As you become more accustomed to performing these exercises, you can move up from the floor and try to do them while sitting, standing, or walking. Ideally, you should try to do three sets of 10 repetitions — clenching followed by relaxation — each day.


Diagram of a mans bladder.

Pelvic floor exercises can strengthen the muscles and nerves that control erectile function. 


How These Exercises Combat ED

If it’s not clear to you exactly how these exercises improve erectile function and help to keep ED at bay, physical therapist Erin Weber explains: “Pelvic floor physical therapy can address the muscular and nerve function required to achieve and maintain an erection.”

Weber, a doctor of physical therapy at Physio Logic in Brooklyn, New York, told MensHealth.com that this targeted physical therapy can help a man “to strengthen and engage his ischiocavernosus muscle, which is responsible for building and keeping penile rigidity.” The more this muscle is exercised, the greater a man’s control over his erectile function becomes.

‘Pelvic floor physical therapy can address the muscular and nerve function required to achieve and maintain an erection.’

— Erin Weber, Physical Therapist

Physio Logic, Brooklyn, New York

Other Aspects of Pelvic Floor Exercise

Also in an interview with MensHealth.com, physical therapist Francesca Warner said that pelvic floor physical therapy “is much more than range of motion exercises, soft tissue mobilization, and home exercises.”

Warner, a doctor of physical therapy, works extensively on pelvic floor rehabilitation with both men and women. She told MensHealth that patient education and lifestyle modification form a critical component of her work with patients.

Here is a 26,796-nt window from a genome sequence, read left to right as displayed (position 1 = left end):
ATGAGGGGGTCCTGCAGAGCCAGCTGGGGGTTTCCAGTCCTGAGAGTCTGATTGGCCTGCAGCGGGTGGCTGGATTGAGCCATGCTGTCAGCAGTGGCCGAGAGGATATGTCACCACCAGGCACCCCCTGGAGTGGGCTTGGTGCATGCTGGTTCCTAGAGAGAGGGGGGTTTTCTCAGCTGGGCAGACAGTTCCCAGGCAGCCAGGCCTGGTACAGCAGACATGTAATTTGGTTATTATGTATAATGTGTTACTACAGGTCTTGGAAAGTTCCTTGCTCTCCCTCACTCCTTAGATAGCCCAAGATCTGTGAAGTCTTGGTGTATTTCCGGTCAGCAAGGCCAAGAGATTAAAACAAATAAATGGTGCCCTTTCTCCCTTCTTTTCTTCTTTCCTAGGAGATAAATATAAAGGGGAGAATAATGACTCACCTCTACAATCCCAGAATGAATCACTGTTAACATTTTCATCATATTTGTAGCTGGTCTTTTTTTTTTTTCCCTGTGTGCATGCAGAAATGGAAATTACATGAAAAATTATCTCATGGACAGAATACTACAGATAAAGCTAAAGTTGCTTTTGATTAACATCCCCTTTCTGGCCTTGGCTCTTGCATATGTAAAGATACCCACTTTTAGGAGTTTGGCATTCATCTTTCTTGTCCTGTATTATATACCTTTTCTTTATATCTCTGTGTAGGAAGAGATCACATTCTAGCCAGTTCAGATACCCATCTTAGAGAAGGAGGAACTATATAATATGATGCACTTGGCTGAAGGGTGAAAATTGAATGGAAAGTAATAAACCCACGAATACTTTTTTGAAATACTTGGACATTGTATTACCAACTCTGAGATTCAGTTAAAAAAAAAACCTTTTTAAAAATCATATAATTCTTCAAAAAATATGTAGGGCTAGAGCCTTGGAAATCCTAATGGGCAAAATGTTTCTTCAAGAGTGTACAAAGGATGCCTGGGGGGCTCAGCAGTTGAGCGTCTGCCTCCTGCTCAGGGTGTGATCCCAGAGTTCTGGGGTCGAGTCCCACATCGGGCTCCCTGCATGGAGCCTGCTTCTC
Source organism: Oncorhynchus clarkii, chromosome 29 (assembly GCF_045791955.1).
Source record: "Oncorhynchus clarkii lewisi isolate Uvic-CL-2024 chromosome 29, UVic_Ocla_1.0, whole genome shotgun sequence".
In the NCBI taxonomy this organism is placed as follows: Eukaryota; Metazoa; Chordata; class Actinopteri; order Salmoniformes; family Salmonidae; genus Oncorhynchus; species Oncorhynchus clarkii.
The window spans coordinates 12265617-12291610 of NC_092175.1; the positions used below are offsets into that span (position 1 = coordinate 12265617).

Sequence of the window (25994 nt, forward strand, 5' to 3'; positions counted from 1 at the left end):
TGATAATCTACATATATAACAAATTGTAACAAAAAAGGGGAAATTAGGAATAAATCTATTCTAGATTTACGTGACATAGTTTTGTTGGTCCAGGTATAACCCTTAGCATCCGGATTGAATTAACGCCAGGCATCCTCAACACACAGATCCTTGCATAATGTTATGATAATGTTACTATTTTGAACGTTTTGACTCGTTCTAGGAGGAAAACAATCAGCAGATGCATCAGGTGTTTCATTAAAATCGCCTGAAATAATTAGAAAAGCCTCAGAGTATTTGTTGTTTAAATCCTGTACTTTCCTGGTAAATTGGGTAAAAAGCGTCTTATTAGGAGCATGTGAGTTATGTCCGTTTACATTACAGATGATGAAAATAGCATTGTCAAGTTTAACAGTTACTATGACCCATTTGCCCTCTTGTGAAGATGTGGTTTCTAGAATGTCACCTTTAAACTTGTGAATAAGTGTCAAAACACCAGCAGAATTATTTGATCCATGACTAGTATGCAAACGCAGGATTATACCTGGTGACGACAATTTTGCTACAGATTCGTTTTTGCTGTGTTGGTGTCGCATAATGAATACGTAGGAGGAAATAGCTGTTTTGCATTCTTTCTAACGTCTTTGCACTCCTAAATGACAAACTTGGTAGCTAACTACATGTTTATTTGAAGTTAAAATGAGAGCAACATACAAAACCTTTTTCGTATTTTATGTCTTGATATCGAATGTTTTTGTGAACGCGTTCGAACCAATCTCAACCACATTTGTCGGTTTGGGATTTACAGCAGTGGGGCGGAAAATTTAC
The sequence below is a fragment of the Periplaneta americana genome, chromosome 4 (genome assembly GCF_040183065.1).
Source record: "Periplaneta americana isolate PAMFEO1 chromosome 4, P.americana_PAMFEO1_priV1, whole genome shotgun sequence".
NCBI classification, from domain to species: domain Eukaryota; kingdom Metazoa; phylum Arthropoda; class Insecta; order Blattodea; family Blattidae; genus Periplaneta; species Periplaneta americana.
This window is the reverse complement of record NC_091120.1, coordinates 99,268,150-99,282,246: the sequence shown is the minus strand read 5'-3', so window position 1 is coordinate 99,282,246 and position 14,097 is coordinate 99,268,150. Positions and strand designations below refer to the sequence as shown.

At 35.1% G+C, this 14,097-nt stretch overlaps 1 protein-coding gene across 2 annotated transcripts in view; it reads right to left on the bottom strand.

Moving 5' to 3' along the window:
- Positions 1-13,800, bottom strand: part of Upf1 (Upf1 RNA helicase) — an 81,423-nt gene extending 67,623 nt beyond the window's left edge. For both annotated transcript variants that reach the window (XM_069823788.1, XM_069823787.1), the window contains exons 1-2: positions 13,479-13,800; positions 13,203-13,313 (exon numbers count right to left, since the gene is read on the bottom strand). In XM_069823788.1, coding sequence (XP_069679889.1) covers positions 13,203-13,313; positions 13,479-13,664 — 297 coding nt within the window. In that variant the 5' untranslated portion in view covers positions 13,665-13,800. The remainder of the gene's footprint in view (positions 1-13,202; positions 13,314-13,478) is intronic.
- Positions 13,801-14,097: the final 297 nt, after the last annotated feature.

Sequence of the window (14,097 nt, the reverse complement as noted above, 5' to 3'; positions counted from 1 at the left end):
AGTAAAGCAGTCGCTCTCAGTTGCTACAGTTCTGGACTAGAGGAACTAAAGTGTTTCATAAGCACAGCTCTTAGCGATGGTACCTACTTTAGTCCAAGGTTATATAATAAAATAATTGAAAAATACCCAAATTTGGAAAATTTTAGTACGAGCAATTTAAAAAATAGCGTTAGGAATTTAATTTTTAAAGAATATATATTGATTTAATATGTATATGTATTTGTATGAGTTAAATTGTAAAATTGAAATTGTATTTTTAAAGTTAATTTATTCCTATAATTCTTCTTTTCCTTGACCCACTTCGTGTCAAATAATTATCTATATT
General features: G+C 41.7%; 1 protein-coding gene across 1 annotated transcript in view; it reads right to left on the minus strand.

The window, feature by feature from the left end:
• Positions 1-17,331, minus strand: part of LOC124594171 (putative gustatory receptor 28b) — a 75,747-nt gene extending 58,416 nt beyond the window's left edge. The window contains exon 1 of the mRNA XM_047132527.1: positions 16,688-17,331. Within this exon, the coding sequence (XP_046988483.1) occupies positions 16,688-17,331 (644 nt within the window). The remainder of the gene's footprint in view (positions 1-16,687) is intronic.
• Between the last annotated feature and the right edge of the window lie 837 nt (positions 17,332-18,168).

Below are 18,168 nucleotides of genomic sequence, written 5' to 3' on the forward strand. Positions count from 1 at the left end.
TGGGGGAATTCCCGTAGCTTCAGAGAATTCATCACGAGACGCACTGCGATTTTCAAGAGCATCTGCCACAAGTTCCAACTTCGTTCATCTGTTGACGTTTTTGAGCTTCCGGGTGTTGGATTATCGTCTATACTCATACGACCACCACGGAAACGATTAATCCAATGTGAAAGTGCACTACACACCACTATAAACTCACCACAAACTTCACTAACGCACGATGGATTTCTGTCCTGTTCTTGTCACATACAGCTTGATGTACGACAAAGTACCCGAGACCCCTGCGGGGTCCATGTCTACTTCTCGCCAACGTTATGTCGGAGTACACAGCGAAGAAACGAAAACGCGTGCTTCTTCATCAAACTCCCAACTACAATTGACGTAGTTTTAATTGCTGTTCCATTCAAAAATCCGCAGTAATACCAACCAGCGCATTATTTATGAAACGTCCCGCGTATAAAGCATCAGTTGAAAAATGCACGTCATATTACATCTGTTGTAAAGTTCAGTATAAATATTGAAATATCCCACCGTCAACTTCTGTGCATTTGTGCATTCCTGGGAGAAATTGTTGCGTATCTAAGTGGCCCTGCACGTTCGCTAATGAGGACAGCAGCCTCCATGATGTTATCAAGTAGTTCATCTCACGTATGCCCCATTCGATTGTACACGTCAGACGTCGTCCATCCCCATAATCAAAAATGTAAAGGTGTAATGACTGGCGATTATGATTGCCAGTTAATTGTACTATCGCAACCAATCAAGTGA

Warner points out that it’s important for patients to learn more about breathing and relaxation techniques. “Your diaphragm and your pelvic floor muscles are connected, therefore proper breathing is paramount.”

Some patients, says Warner, tend to hold stress in their pelvic region, just as others do in their shoulders and neck. This type of stress can exacerbate pelvic pain, so it’s important to learn relaxation techniques that help them to rid themselves of this pressure. Relaxation strategies such as meditation and mindfulness can help patients to avoid straining when going to the bathroom and ease the almost-involuntary clenching of muscles during the day.

Easing Prostatitis Pain 

For men who go to their doctors with complaints of persistent pelvic pain, which can be accompanied or not by urinary problems, the most common diagnosis is prostatitis, according to Restorations Physical Therapy. Some acute cases of prostatitis are caused by bacterial infection, but the vast majority of chronic pelvic pain syndrome cases are said to arise from weakness in the muscles of the pelvic floor. Strengthening these muscles through exercises described elsewhere in this article can help to ease the discomfort of this syndrome.

Viagra May Be Able to Help

Men who are struggling with erection problems, whether intermittent or persistent, can usually find relief by using Viagra or one of the other oral ED drugs known as PDE5 inhibitors. To get these medications, you’ll need a prescription, which you can obtain from your regular doctor.

You can fill the prescription at the local pharmacy or choose instead to order the drug from a reliable online facilitator such as Viamedic.com. If you have a doctor’s prescription, you can fax it or scan and email it along with your order to Viamedic. If you don’t yet have a prescription, Viamedic can set up a complimentary online consultation with a licensed U.S. physician who can authorize a prescription if appropriate. This saves you the price of a trip to the doctor’s office. To learn more, visit Viamedic’s Male Impotence page.

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About Don Amerman

Don Amerman has spent more than three decades in the business of writing and editing. During the last 15 years, his focus has been on freelance writing. For almost all of his writing, He has done all of his own research, both online and off, including telephone and face-to-face interviews where possible. Don Amerman on Google+